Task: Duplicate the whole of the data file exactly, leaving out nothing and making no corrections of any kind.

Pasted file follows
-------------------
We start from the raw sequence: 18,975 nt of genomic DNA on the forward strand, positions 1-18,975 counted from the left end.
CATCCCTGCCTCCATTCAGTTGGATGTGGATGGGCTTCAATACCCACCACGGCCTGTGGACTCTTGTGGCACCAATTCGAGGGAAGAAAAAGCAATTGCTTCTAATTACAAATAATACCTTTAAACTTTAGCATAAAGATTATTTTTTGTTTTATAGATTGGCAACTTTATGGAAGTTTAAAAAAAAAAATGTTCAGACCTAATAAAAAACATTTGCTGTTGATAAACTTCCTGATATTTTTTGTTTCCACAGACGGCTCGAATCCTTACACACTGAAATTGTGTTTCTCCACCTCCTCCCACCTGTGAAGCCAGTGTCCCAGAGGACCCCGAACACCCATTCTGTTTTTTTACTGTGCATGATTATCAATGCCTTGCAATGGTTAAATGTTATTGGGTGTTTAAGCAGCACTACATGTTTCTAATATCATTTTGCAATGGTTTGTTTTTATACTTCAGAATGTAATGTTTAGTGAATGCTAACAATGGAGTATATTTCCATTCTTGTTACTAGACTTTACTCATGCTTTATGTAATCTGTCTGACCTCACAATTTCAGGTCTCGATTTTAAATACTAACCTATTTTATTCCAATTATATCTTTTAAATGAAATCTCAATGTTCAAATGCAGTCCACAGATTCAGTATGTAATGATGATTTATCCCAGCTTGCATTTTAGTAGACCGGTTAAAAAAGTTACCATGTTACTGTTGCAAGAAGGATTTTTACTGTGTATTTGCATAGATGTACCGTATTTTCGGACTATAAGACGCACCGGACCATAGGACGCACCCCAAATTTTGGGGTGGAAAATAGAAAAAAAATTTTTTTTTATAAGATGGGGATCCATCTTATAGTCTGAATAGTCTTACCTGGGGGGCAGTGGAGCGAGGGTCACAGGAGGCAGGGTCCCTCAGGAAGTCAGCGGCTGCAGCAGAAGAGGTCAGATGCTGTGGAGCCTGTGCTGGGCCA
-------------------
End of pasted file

We start from the raw sequence: 18,975 nt of genomic DNA on the forward strand, positions 1-18,975 counted from the left end.
CATCCCTGCCTCCATTCAGTTGGATGTGGATGGGCTTCAATACCCACCACGGCCTGTGGACTCTTGTGGCACCAATTCGAGGGAAGAAAAAGCAATTGCTTCTAATTACAAATAATACCTTTAAACTTTAGCATAAAGATTATTTTTTGTTTTATAGATTGGCAACTTTATGGAAGTTTAAAAAAAAAAATGTTCAGACCTAATAAAAAACATTTGCTGTTGATAAACTTCCTGATATTTTTTGTTTCCACAGACGGCTCGAATCCTTACACACTGAAATTGTGTTTCTCCACCTCCTCCCACCTGTGAAGCCAGTGTCCCAGAGGACCCCGAACACCCATTCTGTTTTTTTACTGTGCATGATTATCAATGCCTTGCAATGGTTAAATGTTATTGGGTGTTTAAGCAGCACTACATGTTTCTAATATCATTTTGCAATGGTTTGTTTTTATACTTCAGAATGTAATGTTTAGTGAATGCTAACAATGGAGTATATTTCCATTCTTGTTACTAGACTTTACTCATGCTTTATGTAATCTGTCTGACCTCACAATTTCAGGTCTCGATTTTAAATACTAACCTATTTTATTCCAATTATATCTTTTAAATGAAATCTCAATGTTCAAATGCAGTCCACAGATTCAGTATGTAATGATGATTTATCCCAGCTTGCATTTTAGTAGACCGGTTAAAAAAGTTACCATGTTACTGTTGCAAGAAGGATTTTTACTGTGTATTTGCATAGATGTACCGTATTTTCGGACTATAAGACGCACCGGACCATAGGACGCACCCCAAATTTTGGGGTGGAAAATAGAAAAAAAATTTTTTTTTATAAGATGGGGATCCATCTTATAGTCTGAATAGTCTTACCTGGGGGGCAGTGGAGCGAGGGTCACAGGAGGCAGGGTCCCTCAGGAAGTCAGCGGCTGCAGCAGAAGAGGTCAGATGCTGTGGAGCCTGTGCTGGGCCA